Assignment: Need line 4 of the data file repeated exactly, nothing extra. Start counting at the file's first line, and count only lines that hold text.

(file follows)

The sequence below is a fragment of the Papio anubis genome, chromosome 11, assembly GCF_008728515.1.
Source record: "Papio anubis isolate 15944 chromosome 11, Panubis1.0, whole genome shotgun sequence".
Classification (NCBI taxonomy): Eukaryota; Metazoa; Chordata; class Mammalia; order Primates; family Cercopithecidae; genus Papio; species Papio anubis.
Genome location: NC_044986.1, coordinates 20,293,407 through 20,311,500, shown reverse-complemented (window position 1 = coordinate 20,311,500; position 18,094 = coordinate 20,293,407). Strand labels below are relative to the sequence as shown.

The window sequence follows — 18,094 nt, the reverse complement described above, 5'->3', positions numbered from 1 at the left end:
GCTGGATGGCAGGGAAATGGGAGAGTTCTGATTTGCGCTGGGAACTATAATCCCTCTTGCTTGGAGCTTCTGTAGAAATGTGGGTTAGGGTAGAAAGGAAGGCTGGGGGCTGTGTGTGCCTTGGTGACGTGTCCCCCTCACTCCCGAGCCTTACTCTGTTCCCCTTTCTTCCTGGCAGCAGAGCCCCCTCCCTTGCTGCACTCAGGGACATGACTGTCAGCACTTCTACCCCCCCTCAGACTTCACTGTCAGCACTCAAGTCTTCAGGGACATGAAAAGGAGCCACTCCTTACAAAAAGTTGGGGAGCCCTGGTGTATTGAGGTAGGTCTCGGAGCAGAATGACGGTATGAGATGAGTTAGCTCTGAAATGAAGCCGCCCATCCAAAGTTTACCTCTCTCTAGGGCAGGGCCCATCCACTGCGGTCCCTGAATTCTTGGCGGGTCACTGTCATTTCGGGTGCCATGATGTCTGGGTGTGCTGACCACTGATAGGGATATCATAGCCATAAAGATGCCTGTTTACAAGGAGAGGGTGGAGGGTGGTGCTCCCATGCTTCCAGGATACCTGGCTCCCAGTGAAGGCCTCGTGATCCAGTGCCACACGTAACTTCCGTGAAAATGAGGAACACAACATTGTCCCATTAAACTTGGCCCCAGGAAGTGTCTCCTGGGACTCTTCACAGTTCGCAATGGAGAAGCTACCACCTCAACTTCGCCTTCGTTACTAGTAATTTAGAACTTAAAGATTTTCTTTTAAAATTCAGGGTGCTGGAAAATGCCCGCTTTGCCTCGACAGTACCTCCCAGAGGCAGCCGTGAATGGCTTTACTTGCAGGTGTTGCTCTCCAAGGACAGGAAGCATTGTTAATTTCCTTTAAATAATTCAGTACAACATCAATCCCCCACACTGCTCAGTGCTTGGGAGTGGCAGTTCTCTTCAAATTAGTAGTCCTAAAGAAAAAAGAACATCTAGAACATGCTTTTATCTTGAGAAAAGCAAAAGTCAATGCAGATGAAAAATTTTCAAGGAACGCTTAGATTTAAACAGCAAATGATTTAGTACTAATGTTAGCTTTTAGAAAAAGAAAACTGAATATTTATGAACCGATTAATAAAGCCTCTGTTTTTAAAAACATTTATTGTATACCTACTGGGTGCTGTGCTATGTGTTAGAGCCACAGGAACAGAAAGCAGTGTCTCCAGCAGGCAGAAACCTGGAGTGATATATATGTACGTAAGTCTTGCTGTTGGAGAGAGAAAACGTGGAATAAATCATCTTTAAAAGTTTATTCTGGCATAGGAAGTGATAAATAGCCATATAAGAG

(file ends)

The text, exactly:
Genome location: NC_044986.1, coordinates 20,293,407 through 20,311,500, shown reverse-complemented (window position 1 = coordinate 20,311,500; position 18,094 = coordinate 20,293,407). Strand labels below are relative to the sequence as shown.